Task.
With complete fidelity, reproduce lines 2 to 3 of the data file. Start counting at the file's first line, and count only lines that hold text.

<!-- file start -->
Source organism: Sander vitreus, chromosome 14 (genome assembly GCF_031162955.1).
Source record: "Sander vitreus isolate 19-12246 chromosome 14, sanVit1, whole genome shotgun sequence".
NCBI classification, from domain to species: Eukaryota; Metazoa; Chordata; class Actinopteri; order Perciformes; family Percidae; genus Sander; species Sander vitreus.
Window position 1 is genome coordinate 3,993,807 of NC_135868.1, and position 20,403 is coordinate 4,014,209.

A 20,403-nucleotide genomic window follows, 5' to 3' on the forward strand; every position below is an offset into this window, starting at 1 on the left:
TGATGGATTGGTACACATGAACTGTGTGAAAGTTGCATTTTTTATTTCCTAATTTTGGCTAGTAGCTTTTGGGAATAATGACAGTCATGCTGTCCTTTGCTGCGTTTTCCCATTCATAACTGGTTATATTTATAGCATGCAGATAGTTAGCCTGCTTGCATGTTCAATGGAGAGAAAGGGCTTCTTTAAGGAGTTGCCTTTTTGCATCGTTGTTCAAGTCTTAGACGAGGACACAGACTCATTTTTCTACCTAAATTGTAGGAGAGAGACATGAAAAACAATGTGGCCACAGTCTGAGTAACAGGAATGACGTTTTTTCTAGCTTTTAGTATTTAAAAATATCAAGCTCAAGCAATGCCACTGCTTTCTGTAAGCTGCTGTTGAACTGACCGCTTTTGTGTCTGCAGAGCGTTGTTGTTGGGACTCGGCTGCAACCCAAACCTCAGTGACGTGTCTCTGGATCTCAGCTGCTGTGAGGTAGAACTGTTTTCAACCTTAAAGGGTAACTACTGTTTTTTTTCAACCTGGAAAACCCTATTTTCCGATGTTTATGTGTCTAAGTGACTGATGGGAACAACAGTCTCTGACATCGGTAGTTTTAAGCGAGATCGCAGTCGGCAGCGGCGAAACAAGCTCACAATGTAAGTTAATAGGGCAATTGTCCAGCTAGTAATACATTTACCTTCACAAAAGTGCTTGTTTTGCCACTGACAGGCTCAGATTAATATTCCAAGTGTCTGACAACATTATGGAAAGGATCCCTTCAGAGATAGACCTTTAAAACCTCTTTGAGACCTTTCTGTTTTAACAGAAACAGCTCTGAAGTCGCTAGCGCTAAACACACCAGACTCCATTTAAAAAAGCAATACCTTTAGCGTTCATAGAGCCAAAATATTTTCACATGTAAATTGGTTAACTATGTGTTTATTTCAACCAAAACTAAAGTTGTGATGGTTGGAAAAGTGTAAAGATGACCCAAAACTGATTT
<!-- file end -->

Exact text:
Source record: "Sander vitreus isolate 19-12246 chromosome 14, sanVit1, whole genome shotgun sequence".
NCBI classification, from domain to species: Eukaryota; Metazoa; Chordata; class Actinopteri; order Perciformes; family Percidae; genus Sander; species Sander vitreus.